Wash. Poor Wash. A loveable manchild, who remains largely shielded from the day to day brutality of his wife and her comrades’ wetwork inside his cockpit with his toy dinosaurs. Who, when he meekly voices his unease at the increasingly amoral actions of his captain, is told to just shut the up and fly the ship or get out and walk. Who’s loyalty to his wife, and thus, inadvertently, his captain, ultimately gets him playing the role of Special Guest Protein in a rather surprising shish kabob. D:

Kaylee. Another babe in the woods type, mostly insulated from the carnage inflicted by her captain and crew. A young woman of little education (her mechanical skills are self taught, she just has a “gift for it”) who gravitates to the trappings of actual civilization whenever exposed to them, eg, her wistful obsession with Inara’s tales of her clientele and visits to civilized worlds, and her infatuation with cultured society’s trappings in Shindig.

Shepherd Book. Another of Mal’s Jiminy Crickets, who’s repeated failed attempts at providing his Captain with moral guidance see him eventually throwing his hands in the air (wave em like you just don’t care) and leaving the crew for greener, less blood-soaked and dodgy-as-fuck pastures. Oh, and then he gets murdered for hanging with them anyway. You’ll note that Book, who more than anyone else on the crew has actually spent extended periods of time in Alliance space, doesn’t seem to be possessed of the same blistering hate-induced boner of rage Mal does when it comes to the Alliance or their “control”.

Inara. Another member of the crew who spends extended time in Alliance space and seems to have absolutely no problem with it. A cultured and learned woman, who really only seems to stay with the crew because of her fondness for Kaylee and her feelings for Mal. You’ll notice the two people on Serenity who actually demonstrate some degree of education and aren’t wanted fugitives, Book and Inara, freely intermingle with Alliance society and don’t seem to have any real dramas with the way Alliance space is run. And like Book, Inara eventually makes like a well-dressed space tree when Mal gets too frothy at the mouth.

River. She goes where Simon goes. She has no choice. I’ll note again however, that her treatment at the Alliance’s hands is one of our main pointers towards them being made of pure Puppy Kicking Evil™. But again, we only get River’s side of this story, and she’s an unreliable narrator at best. What if the project that spawned her was an attempt to control her powers, which, if manifested without some measure of training, could result in a Tetsuo-style meltdown and the deaths of millions of people? What, if left untrained, she’d be a danger to everyone around her? We don’t know, is my point. We only get her hand-wavey hysterics and Simon’s assurances that they cut out bits of her brain. And yes, she did go through a very un-fun time. It sucks. But it’s better than her blowing holes in the moon, is all I’m saying.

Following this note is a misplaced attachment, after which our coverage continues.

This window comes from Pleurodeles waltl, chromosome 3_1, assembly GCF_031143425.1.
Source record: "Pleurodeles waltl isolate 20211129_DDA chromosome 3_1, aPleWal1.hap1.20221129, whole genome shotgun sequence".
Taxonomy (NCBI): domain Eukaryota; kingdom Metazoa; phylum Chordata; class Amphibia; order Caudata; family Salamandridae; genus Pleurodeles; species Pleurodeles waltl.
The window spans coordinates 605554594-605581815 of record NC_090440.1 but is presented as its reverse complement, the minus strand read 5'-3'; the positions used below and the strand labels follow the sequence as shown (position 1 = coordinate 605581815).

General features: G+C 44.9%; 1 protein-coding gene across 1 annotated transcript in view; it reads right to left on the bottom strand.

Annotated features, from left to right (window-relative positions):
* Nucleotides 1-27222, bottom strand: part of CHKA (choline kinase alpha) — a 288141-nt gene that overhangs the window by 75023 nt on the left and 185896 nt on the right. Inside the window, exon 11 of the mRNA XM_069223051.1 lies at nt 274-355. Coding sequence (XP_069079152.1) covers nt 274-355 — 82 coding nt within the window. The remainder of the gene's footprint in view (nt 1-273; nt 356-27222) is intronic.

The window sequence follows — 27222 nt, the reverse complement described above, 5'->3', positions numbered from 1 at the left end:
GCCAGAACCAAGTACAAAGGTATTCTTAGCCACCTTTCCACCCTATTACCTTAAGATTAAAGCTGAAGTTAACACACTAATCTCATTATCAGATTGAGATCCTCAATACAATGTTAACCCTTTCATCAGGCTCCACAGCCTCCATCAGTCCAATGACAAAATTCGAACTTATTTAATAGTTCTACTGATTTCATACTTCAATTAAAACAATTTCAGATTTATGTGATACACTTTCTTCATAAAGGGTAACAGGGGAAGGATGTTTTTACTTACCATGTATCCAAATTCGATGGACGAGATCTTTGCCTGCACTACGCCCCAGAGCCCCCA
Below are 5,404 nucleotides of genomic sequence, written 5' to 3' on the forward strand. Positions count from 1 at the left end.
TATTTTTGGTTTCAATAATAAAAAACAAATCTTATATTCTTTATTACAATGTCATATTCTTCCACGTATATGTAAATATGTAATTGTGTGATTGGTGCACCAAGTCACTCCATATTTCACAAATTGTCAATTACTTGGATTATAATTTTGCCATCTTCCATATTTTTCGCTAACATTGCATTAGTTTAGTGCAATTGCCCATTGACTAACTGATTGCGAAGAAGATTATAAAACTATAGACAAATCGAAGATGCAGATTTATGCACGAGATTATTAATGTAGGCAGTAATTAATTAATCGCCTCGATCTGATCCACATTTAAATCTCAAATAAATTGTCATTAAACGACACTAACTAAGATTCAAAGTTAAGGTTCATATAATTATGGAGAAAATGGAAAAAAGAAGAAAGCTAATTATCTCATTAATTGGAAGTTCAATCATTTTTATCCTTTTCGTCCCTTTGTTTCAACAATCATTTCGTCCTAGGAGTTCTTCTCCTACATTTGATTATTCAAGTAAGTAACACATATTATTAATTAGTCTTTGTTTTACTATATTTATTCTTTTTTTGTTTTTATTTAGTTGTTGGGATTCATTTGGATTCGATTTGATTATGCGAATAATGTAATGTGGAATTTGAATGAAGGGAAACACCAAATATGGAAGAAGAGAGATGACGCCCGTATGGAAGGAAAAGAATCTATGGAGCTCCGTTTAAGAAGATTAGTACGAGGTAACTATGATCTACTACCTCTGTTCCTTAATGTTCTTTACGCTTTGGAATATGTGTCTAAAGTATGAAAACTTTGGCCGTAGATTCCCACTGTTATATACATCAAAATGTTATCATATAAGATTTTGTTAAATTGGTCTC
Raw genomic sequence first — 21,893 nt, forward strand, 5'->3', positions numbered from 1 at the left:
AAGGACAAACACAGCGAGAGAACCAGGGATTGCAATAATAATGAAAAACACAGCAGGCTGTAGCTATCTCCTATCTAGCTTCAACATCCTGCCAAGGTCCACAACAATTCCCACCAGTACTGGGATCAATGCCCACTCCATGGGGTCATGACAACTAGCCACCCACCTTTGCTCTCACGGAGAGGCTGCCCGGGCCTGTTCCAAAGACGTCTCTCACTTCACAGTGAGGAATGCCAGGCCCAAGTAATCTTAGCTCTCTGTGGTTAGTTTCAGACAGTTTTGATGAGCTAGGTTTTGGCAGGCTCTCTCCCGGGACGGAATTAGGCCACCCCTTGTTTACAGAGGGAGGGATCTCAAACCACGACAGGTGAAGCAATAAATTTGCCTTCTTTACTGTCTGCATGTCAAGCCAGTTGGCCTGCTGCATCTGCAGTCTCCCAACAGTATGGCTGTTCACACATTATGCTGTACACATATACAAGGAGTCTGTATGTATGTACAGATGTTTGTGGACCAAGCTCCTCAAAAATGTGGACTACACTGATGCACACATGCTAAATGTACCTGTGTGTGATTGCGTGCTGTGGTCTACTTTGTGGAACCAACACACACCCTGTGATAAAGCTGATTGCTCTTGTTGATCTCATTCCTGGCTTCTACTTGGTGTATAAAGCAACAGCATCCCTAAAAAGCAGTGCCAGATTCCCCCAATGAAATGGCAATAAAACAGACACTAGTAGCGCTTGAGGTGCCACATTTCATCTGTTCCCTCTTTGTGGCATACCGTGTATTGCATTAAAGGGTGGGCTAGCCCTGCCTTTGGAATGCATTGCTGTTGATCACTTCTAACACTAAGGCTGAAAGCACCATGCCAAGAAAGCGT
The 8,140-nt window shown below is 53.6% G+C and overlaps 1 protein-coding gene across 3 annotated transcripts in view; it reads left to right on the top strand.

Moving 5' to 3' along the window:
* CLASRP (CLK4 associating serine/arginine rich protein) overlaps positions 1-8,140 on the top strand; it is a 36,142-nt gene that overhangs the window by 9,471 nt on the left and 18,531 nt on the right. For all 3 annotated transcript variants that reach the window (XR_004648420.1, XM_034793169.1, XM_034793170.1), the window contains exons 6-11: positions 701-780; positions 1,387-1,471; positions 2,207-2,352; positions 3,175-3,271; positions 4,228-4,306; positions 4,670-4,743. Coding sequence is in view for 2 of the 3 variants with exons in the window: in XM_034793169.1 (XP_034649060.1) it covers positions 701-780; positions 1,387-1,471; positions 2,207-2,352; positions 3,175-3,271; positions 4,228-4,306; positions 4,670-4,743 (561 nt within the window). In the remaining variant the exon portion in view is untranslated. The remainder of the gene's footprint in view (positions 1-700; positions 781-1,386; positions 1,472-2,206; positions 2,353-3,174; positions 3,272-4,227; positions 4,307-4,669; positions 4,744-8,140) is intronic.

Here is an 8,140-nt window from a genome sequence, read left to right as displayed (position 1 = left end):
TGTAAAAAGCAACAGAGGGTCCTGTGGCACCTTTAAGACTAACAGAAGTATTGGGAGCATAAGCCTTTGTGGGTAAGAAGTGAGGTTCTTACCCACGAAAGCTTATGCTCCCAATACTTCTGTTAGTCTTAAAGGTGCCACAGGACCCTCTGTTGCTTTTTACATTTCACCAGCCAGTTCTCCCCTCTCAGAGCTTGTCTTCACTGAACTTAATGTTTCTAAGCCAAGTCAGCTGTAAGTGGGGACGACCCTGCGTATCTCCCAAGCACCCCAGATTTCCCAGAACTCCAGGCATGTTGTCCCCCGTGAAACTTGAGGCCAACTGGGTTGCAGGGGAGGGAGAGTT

Simon. A nice guy who gave all he had to rescue his sister. But why? River’s hidden messages in her letters to home were his first clue all was not well with her supposed school. But what if River’s increasing psychosis was a result of her developing powers? What if the damage to her amygdala (which he discovers in Ariel) was actually a symptom of her mutation, rather than a result of the project she was enrolled in? We know sweet FA about what happened to River, or how, or why. So while Simon’s actions might be admirable from a certain POV, he may be operating on a baseline assumption that is inherently flawed. All that aside, Simon IS a character with a moral compass, and he also demonstrates an increasing level of discomfort with the actions of Mal and his crew, eventually, AGAIN, leading him to GTFOASAPKTHXBAI in Serenity.

Do you notice a pattern here? Virtually everyone in the series with an education and a demonstrated sense of right and wrong end up bailing on Mal because he’s an amoral prick.

Which brings us to

Captain Malcolm Reynolds. You want to talk about ruthless totalitarian authority? Forget the Alliance, my friends. Look no further than Mal. This is a guy who tolerates zero insubordination on his ship. Who, when questioned by his crew in Serenity – people he claims to love and/or care for – actually threatens to fucking shoot them if they get in his way. A man whose desperate and misguided attempts to resist Alliance “control” and live a life of “freedom” sees any kind of moral compass he might have possessed completely erode. In the Firefly pilot, he tells Simon that, if Kaylee dies after Simon operates on her, he and his sister will be murdered shortly thereafter. In a later scene, he actually tells Simon that Kaylee did indeed die, inducing a moment of slow-mo, trouser-browning panic in the boy just to get a fucking laugh (and hell yes, it was hilarious, but woe betide you if  you believe these are the actions of a balanced man).